• Get there early, before midday to get a table. However, we found the staff are great at finding spots at tables for your party.
  • When hungry, eat outside at one of the many food vendors. The food is cheaper.
  • If with friends, ensure you have a meeting point in case you get separated.
  • Bring cash. It is easier.
  • Watch your things. Keep them safe. I suggest you don’t bring valuables because if you get too drunk and pass out you don’t want to wake up without any money or ID!
  • Enjoy yourself as you never know when you will be back.
  • Have your accommodation booked and know how to get to it, even when you have had too much to drink. I suggest you have the name and address written down on a piece of paper that you can show your ride to get you home safely.


Where to Stay for Oktoberfest – Oktoberfest Accommodation Options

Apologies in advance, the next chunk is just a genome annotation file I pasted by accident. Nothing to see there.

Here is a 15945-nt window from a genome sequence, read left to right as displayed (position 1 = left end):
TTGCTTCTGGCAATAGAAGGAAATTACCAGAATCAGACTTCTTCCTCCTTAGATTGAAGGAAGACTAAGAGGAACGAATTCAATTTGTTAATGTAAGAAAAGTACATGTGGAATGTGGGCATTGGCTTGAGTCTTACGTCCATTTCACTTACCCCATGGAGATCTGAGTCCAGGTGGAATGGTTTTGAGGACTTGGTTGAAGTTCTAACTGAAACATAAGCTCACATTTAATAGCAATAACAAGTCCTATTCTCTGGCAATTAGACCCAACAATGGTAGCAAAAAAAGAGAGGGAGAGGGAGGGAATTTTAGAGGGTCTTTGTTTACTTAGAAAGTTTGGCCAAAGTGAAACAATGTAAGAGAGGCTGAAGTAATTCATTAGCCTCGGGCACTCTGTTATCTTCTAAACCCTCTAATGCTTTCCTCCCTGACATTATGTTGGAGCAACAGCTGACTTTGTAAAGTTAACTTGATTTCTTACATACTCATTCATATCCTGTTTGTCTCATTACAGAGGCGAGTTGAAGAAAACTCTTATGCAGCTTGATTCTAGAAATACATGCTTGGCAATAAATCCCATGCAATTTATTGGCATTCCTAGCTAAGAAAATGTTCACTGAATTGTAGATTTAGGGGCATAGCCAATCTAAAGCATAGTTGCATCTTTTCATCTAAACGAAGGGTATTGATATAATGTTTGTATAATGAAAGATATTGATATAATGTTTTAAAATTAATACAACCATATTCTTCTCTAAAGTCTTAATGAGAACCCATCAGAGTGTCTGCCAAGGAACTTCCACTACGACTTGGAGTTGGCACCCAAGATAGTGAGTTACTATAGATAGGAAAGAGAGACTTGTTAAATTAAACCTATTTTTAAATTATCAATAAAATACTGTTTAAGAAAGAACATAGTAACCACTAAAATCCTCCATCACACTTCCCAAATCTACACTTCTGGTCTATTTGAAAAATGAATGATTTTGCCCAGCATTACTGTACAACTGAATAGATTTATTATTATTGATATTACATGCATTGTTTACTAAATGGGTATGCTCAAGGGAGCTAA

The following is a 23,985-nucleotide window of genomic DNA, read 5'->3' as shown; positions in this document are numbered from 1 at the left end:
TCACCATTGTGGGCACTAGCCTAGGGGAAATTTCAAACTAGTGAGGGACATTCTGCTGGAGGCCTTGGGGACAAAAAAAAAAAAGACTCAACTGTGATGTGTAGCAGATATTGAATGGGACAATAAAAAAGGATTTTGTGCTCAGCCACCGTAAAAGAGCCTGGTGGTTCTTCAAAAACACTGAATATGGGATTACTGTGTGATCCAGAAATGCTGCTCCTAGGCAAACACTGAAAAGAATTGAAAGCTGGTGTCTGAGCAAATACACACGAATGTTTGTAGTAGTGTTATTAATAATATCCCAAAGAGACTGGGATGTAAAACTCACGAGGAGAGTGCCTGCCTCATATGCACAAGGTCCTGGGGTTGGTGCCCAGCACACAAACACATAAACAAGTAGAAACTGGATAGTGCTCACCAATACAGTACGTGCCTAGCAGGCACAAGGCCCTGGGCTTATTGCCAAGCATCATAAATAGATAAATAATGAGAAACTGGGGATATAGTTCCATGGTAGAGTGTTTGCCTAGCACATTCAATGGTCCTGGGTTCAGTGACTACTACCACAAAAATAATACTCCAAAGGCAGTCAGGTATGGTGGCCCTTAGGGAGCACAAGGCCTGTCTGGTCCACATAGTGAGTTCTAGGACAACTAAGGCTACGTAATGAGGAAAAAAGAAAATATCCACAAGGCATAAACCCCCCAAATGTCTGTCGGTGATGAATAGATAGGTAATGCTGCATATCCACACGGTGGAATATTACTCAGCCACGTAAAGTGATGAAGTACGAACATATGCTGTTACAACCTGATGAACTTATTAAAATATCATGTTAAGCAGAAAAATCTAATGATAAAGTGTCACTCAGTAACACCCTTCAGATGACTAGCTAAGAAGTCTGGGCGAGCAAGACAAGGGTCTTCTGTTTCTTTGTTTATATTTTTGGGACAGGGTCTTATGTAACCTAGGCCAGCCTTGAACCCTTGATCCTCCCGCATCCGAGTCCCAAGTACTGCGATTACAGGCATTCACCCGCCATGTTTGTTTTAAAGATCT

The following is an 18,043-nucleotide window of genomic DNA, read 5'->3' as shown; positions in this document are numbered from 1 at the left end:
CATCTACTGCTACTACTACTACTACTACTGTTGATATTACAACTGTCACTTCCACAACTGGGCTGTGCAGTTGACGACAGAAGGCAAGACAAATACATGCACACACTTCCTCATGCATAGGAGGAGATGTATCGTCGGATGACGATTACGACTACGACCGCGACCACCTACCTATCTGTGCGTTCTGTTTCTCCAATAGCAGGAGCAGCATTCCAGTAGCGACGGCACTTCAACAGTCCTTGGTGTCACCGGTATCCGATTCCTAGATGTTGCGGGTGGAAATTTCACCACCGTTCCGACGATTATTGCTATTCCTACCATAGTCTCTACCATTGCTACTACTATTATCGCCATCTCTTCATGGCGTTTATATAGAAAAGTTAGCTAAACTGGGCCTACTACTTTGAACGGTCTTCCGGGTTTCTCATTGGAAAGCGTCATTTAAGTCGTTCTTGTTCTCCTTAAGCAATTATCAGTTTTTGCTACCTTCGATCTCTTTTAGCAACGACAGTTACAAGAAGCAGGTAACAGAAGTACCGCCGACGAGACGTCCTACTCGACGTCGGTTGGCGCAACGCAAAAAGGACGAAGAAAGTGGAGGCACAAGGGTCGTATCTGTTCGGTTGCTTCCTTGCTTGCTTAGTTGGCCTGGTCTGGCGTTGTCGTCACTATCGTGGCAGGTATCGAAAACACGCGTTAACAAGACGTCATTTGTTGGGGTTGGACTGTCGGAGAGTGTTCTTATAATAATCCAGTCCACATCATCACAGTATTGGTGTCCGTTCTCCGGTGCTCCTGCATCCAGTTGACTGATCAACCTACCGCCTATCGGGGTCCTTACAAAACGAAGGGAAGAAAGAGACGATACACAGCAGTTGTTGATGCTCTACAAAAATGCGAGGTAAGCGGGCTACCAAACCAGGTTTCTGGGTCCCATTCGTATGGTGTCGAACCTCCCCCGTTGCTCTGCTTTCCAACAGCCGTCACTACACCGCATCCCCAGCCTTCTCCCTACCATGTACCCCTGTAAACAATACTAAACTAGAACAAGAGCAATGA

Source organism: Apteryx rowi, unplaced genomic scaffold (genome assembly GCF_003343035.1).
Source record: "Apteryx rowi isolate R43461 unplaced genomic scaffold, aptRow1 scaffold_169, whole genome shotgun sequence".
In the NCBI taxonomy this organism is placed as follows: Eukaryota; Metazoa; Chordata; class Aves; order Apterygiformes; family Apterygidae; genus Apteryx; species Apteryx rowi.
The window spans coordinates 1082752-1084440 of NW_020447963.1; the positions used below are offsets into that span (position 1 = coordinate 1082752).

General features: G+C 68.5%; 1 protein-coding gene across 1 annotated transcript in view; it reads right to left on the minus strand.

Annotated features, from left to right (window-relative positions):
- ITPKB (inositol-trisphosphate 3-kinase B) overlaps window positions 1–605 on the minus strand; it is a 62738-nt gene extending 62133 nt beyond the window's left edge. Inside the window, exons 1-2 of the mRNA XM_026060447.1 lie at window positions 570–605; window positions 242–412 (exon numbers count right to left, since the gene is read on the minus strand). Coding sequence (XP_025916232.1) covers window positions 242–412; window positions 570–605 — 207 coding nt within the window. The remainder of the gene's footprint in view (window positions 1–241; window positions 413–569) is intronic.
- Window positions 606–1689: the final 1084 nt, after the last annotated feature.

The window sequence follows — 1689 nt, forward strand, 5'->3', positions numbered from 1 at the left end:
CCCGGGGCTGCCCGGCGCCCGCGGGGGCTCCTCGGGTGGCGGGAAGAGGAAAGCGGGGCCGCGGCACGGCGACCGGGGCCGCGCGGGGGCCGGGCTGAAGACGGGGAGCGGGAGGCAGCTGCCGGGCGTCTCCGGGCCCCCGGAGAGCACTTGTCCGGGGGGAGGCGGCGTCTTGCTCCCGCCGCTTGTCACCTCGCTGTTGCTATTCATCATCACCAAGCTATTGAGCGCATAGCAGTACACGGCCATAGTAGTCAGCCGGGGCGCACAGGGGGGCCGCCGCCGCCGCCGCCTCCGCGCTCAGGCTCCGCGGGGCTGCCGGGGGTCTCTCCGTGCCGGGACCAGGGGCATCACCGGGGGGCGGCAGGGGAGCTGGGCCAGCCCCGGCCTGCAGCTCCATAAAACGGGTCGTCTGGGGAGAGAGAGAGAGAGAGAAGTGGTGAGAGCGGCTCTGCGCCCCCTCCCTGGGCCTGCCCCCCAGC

Normally, Munich has a lot of accommodation available but during Oktoberfest it is usually fully booked. So book your Oktoberfest accommodation early. And the closer to the festival grounds the more expensive it will be, but the easier it should be for you to stroll there and home.

I stayed in a small Guesthaus near the centre of Munich and shared a room with 3 other people. My suggestions for hostel accommodation include Wombats City HostelMunich Hostel Haus and Smart Stay Hostel. There is also The Tent which is classed as a youth hostel but is actually a massive tent. It is located outside of Munich and costs 20 EUR per night for a dorm bed, 10 EUR for a sleeping mat on the floor and 40 EUR if you wish to sleep in a private tent. If looking for a budget hotel room try BM Bavaria. More options can be found at


What to Wear to Oktoberfest?


Man in Lederhosen and Women in Dirndle at Oktoberfest Munich

Dressing up in a lederhosen or dirndle at Oktoberfest is great fun